Colorado Springs’ housing market has ranked as one of the country’s hottest during much of 2018 because of strong demand and rising prices, according to national publications and real estate groups.
Next year, it could be No. 1 in the nation.
In its annual report that looks at housing markets to watch, online real estate service Trulia ranks Colorado Springs as the No. 1 market poised for growth in 2019. That ranking indicates sales and prices could remain on the upswing in the Springs next year.
“Colorado’s still a beautiful place to come to and still has a reasonably good quality of life and those factors alone will continue to bring people here,” said Doug Barber, broker-owner of the Rawhide Co. Realtors in Colorado Springs.
Colorado Springs home prices rise at one of fastest clips in U.S.
Trulia looked at the nation’s 100 largest housing markets and ranked them based on five indicators: job growth over the past year; a tight supply of rental properties; the affordability of homes for first-time buyers; a large share of millennials who represent more potential entry-level buyers; and data that indicate more people are researching moves to Colorado Springs instead of leaving the city.
Colorado Springs’ strong year-over-year job growth and its large percentage of millennials helped propel it to the No. 1 ranking in Trulia’s report; the city came in at No. 8 among the 100 largest housing markets in job growth and millennial population.
The Springs was followed in Trulia’s report by Grand Rapids, Mich., which had ranked No. 1 heading into 2018. Other top 10 metro areas in the report were Jacksonville, Fla.; Bakersfield, Calif.; Austin, Texas; Fresno, Calif.; Phoenix; Columbia, S.C.; El Paso, Texas; and Oklahoma City.
While well-known growth areas such as Phoenix and Austin made the top 10, smaller markets have much to offer, Trulia senior economist Cheryl Young wrote in a report summary.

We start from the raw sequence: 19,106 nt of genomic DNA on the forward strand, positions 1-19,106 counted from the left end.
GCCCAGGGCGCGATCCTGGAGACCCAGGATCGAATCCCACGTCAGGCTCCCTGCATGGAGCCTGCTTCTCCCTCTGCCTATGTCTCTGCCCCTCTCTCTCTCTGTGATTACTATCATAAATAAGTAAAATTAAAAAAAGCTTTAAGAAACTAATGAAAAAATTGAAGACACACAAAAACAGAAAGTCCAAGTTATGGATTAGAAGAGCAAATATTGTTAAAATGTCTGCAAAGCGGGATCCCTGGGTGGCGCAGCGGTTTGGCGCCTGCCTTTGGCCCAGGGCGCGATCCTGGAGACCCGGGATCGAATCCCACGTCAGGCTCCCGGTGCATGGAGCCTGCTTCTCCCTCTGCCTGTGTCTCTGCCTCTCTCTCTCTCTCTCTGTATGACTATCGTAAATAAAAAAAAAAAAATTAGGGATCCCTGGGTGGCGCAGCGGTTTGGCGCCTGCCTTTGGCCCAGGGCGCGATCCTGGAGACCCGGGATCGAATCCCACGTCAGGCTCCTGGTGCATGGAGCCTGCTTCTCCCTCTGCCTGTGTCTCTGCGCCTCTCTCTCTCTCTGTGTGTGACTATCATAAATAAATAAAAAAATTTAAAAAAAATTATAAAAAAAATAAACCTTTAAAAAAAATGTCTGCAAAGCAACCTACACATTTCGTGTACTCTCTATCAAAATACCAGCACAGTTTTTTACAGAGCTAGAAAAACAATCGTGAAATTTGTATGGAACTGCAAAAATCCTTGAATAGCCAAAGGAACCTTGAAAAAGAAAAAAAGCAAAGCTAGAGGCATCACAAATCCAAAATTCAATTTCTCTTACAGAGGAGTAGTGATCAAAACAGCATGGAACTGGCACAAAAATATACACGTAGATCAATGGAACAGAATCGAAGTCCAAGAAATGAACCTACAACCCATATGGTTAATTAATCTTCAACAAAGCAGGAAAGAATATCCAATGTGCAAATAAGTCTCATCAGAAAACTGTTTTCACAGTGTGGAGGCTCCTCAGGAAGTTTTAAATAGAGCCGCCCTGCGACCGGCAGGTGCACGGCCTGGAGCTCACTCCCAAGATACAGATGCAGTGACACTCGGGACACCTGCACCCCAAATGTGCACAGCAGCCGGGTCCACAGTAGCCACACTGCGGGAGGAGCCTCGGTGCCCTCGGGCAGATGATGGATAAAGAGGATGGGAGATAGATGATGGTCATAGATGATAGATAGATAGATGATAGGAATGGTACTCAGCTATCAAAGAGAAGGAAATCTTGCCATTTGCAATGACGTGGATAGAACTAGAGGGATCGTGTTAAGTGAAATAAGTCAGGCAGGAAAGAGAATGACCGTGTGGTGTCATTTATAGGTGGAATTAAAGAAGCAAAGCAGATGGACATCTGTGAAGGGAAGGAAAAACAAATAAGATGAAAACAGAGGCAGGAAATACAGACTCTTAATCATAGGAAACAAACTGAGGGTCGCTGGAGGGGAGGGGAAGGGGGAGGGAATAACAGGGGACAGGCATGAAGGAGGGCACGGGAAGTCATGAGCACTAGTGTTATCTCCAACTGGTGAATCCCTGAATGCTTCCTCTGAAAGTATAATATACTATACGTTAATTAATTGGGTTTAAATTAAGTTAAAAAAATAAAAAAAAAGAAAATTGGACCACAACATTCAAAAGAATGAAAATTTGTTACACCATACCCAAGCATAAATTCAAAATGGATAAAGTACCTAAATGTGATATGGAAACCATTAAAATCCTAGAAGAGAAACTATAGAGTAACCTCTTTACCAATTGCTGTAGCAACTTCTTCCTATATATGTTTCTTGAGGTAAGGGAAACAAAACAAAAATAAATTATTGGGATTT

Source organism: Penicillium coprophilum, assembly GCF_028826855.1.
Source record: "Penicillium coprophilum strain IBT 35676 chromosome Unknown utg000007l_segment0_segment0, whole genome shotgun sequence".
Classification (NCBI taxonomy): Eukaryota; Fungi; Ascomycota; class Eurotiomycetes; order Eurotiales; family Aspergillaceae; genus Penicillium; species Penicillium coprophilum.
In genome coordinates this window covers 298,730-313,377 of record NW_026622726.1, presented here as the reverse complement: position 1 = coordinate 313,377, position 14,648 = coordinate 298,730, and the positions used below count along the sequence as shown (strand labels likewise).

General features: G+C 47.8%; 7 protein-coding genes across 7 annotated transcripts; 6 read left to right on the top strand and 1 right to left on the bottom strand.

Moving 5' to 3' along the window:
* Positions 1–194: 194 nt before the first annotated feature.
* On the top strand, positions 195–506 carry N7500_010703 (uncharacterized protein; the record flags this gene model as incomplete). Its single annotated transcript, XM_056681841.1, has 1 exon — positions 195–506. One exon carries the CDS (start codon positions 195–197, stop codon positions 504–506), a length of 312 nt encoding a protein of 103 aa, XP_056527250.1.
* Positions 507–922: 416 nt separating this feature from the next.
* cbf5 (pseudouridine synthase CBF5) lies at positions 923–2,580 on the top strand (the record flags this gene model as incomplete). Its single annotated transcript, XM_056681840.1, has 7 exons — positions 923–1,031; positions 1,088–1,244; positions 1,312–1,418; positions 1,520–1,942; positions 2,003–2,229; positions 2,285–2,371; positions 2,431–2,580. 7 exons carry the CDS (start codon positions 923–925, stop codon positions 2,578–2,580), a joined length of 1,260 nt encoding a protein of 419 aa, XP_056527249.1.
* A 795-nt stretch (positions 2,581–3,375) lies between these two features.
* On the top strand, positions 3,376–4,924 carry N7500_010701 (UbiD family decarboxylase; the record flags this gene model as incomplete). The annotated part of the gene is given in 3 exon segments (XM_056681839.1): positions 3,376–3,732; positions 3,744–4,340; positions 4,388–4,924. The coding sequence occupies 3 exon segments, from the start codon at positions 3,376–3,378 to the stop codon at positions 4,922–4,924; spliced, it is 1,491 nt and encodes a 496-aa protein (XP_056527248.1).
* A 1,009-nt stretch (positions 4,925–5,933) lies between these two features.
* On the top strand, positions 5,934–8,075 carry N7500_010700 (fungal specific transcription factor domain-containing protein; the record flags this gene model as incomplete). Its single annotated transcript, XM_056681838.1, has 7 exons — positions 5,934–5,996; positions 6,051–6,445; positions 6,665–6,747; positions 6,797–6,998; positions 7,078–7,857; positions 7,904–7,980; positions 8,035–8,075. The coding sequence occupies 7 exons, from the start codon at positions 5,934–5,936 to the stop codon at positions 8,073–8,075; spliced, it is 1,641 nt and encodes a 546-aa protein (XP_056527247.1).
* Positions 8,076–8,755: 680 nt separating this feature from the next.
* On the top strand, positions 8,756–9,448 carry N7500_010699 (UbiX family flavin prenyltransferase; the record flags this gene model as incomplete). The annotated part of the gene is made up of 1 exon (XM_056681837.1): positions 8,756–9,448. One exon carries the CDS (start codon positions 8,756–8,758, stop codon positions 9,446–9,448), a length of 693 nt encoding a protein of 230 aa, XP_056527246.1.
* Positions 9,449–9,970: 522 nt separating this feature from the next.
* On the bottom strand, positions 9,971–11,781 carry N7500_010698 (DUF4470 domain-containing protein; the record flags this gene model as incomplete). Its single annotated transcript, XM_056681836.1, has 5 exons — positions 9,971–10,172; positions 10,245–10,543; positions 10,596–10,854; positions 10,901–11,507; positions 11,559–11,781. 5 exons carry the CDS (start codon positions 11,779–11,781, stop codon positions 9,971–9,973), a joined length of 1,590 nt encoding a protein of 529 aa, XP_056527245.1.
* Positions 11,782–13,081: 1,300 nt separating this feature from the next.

The report “highlights markets relatively close to more-expensive metros, but far enough away to offer their own attractions and opportunities without many of the mounting affordability concerns that mark those marquee names,” Young said. “Think Colorado Springs instead of Denver, and Bakersfield and Fresno instead of Los Angeles and the Bay Area.”
Barber, a veteran real estate agent and developer, said he’s skeptical about the methodology used by Trulia and others who’ve ranked the Springs’ housing market and quality of life. And, he said, the local housing market cooled off during the second of 2018; for example, sellers of homes priced at $350,000 and below fielded fewer multiple offers.
Still, Barber said, the Springs’ housing market should see reasonable growth in 2019. The area’s employment picture has improved, Barber said, and consumers are more apt to buy homes when they feel good about their jobs. The University of Colorado at Colorado Springs and other institutions are expanding, while some sectors of the economy — such as tourism — are healthy, he said.
Potential downsides for the market could be excessive local and state regulation, which might slow home construction and development, Barber said. Also, federal cutbacks on defense spending would hurt the market, he said.
Beyond the top 10 housing markets in Trulia’s report, the online service expects the nation’s overall housing market to slow somewhat in 2019.
“After several years of breakneck appreciation following the end of the housing recession, the latter half of 2018 may have marked a turning point and the beginning of a return to more normalcy and balance in the market,” Young said in her report summary.
“Next year will continue to bring more sanity to the market for home buyers frustrated by years of stiff competition and chronically low inventory. But affordability concerns will still plague the market, especially as mortgage rates rise, putting buyers in a wait-and-see mode. Sellers will also respond to changes, potentially thinking twice before listing in an environment that may not be as lucrative as it was in recent years and further slowing buying and selling activity.”